With championship season just around the corner swimmers from coast to coast are priming up for their big meets of the year. After months of investing all of those early mornings and seemingly impossible main sets, the opportunity to reap the benefits of all of your hard work is upon you.
Here are 7 tips for making sure that you maximize all of your invested efforts going into meet time–
1. Pack like a boss. An extra suit, goggles and cap are obvious ones. Then there is all the non-essential, yet essential stuff. For some it is music – make sure your iPod is charged before you head to the pool. Having had a few meets under your belt this year you should already have a good idea of what ya need, and what ya don’t, as well as what you will need for your pre-race routine.
2. Manage that extra energy. In the couple weeks leading up to the meet, training volume will go down, and with it, you will experience a level of superhuman energy that you forgot you were capable of. Managing that sudden influx of energy will be challenging, but be mindful of burning it off in ways that don’t interfere with your taper.
3. Keep your diet surprise-free. Although we like to think that we love variety in our diet, most of us have a surprisingly consistent set of meals. Will these be available to you at the meet? The last thing you want is your stomach doing a back-flip while you are standing behind the blocks moments before your big race. There are times to try new things with your diet; in the days and hours leading up to your competition is not one of them.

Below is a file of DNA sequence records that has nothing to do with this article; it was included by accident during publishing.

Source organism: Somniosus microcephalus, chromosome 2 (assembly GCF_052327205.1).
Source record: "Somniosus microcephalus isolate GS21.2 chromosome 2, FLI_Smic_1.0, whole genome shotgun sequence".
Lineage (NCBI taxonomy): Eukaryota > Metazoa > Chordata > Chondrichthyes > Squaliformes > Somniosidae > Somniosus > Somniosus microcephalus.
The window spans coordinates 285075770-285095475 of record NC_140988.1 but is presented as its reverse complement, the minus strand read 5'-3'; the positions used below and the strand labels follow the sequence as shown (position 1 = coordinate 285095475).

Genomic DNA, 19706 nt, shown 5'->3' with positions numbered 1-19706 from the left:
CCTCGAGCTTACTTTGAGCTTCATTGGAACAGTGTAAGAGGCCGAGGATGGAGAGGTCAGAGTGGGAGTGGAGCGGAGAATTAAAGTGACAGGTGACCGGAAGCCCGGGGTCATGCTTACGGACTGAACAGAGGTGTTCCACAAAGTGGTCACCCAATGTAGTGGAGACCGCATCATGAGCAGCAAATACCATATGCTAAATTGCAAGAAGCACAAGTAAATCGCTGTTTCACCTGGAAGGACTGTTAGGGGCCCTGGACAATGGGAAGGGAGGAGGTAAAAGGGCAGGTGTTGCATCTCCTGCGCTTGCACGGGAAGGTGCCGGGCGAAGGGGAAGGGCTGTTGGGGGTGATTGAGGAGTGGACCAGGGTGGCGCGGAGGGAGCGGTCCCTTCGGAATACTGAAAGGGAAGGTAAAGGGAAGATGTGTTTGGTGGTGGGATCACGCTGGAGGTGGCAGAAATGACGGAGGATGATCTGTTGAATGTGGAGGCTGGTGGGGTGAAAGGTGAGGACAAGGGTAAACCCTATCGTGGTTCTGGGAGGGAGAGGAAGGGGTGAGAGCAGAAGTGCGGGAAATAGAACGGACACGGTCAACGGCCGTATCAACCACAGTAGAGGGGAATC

4. Have your pre-race routine planned out. Your pre-race routine acts as a trigger, a cue telling your body that it’s time to rock and roll. Have a plan for your warm-up, how long you are going to stretch, what you’re going to listen to, and so on. Having a pre-race routine helps to keep things familiar and comfortable for you, even if you are at a pool halfway across the globe. Don’t know how to build one? Think back to the last time that you swam completely out of your mind, and emulate those same circumstances.
5. Have goals for the meet. Duh, right? But you would be amazed how many swimmers don’t bother to plan this out. No expectations, no chance of being disappointed, am I right? Wrong. Revisit your dream goals and see where the upcoming meet fits in the long term plan. Go into the meet with a clear outline of what you hope to accomplish, whether it is time, stroke rate, splits, and so on.
6. Perfect practice. Repetition and volume are important, but fairly useless unless you are executing with proper form. With lowered yardage heading into the big meet there will be a greater emphasis on developing speed and power; sharpening the blade, so to speak. If you have been focused on maintaining excellent technique in practice until now, this isn’t the moment to let that slip.
7. Envision yourself swimming successfully (especially in the face of adversity). Phelps was a monster at this; he visualized his races up-and-down, imagining all sorts of scenarios, so that inevitably when something did go wrong (his goggles filled up in the 200m butterfly at the Beijing Games), he was able to remain calm and collected.